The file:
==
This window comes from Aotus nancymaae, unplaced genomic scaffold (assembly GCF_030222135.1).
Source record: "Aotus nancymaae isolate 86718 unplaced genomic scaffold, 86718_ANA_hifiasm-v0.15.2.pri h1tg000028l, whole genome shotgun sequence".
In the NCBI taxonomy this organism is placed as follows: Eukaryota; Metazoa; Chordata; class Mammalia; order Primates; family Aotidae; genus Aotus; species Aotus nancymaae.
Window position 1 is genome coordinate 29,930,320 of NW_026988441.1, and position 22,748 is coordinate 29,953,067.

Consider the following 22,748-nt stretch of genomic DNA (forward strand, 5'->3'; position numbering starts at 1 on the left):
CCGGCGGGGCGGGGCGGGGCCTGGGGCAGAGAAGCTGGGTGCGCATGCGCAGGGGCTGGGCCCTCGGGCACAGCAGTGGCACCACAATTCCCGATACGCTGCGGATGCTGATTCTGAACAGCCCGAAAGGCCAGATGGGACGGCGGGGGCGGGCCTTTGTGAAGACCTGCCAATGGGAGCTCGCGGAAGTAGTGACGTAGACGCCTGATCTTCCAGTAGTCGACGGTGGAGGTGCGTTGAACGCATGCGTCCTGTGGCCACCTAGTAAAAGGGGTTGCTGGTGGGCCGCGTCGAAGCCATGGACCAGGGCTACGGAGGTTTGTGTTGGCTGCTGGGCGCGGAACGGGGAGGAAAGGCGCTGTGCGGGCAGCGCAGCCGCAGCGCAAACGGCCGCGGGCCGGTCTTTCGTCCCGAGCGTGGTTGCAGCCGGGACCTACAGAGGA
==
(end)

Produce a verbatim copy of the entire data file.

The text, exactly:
This window comes from Aotus nancymaae, unplaced genomic scaffold (assembly GCF_030222135.1).
Source record: "Aotus nancymaae isolate 86718 unplaced genomic scaffold, 86718_ANA_hifiasm-v0.15.2.pri h1tg000028l, whole genome shotgun sequence".
In the NCBI taxonomy this organism is placed as follows: Eukaryota; Metazoa; Chordata; class Mammalia; order Primates; family Aotidae; genus Aotus; species Aotus nancymaae.
Window position 1 is genome coordinate 29,930,320 of NW_026988441.1, and position 22,748 is coordinate 29,953,067.

Consider the following 22,748-nt stretch of genomic DNA (forward strand, 5'->3'; position numbering starts at 1 on the left):
CCGGCGGGGCGGGGCGGGGCCTGGGGCAGAGAAGCTGGGTGCGCATGCGCAGGGGCTGGGCCCTCGGGCACAGCAGTGGCACCACAATTCCCGATACGCTGCGGATGCTGATTCTGAACAGCCCGAAAGGCCAGATGGGACGGCGGGGGCGGGCCTTTGTGAAGACCTGCCAATGGGAGCTCGCGGAAGTAGTGACGTAGACGCCTGATCTTCCAGTAGTCGACGGTGGAGGTGCGTTGAACGCATGCGTCCTGTGGCCACCTAGTAAAAGGGGTTGCTGGTGGGCCGCGTCGAAGCCATGGACCAGGGCTACGGAGGTTTGTGTTGGCTGCTGGGCGCGGAACGGGGAGGAAAGGCGCTGTGCGGGCAGCGCAGCCGCAGCGCAAACGGCCGCGGGCCGGTCTTTCGTCCCGAGCGTGGTTGCAGCCGGGACCTACAGAGGA